One common problem that I always hear from people is: “I am neither a gemologist nor an expert in diamonds. How do I determine whether a diamond is well cut (brilliant) or whether it had been cut to less than acceptable standards?”
This problem is further compounded when diamonds are viewed under strong lighting in a jewelry store. You see, every jewelry store’s lighting system is carefully designed to make their products look amazing and sell better.
Unfortunately, this happens to be one of the most common pitfall that unwary consumers fall into. Under such conditions, even diamonds with the worst cut quality can be made to sparkle. And to the untrained eye, it is very difficult to differentiate between the truly well cut diamonds from the poorly cut ones.
This is the reason why a diamond ring can suddenly lose its sparkle once it leaves the jewelry store. If you intend to buy diamonds from a physical store, I recommend that you purchase an ideal scope and use it to view the stones on-site.
This is the easiest and most portable method for you to critically select or reject diamonds based on its optical performance. Compared to the costs of buying a diamond, the ideal scope is only a tiny investment (~$50) that will help you make objective decisions.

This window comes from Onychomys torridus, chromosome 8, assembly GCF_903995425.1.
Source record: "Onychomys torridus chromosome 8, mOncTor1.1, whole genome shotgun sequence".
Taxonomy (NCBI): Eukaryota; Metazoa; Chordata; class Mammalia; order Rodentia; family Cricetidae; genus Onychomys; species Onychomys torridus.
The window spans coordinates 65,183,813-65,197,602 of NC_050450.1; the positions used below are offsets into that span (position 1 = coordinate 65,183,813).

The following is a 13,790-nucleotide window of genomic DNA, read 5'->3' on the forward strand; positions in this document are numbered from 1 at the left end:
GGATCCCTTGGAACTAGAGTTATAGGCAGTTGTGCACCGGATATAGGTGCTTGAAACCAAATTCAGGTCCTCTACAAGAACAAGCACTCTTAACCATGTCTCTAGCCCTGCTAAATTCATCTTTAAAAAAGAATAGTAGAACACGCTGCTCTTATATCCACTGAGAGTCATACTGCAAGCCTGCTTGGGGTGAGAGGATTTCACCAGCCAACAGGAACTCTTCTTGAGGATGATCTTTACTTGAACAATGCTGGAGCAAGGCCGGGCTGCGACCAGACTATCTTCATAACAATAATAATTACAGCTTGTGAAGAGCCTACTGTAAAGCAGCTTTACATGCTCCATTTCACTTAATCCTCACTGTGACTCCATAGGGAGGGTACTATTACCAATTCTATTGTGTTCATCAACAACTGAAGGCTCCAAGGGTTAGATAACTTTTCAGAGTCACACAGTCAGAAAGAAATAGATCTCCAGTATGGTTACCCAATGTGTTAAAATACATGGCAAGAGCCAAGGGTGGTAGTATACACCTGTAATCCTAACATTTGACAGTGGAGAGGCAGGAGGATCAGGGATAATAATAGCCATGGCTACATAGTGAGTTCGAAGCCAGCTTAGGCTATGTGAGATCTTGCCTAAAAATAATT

While I can’t make a sweeping statement for local stores near your location, NONE of the leading jewelry stores in Singapore have ideal scopes in-house. In fact, the majority of the sales assistants are totally clueless when it comes judging a diamond’s cut (reading a cut grading off a report is what they can do at best).
Most big-name jewelry stores (e.g Zales, Kay, Cartier, etc…) in USA, Australia and Europe don’t provide IdealScope data as well. Likewise, the phenomenon of poorly trained sales staff is very common worldwide. You are very much dependent on yourself to make the most informed and educated decision when comparing diamonds.
Both Diamonds Have GIA Triple Excellent Ratings – Shop Without an Idealscope at Your Own Risk
Images Courtesy of Whiteflash.com
Under the Idealscope, the characteristics of the diamond’s cut will become clear and objective. Not surprisingly, most jewelers do not have this tool available for their clients even if they know what it is. Why? The truth is, once you view their inventory under the Idealscope, you would most probably not want to make a purchase.
Did you know that most diamonds in the market today aren’t cut for optimal light return? Instead, they are cut to retain weight at the expense of optics so that jewelers can sell the stones for more and maximize their profits.
On the next page, I will show you real-live examples of 2 round diamonds that look similar on first glance. However, once you use tangible data obtained from the Idealscope, the differences will soon reveal themselves.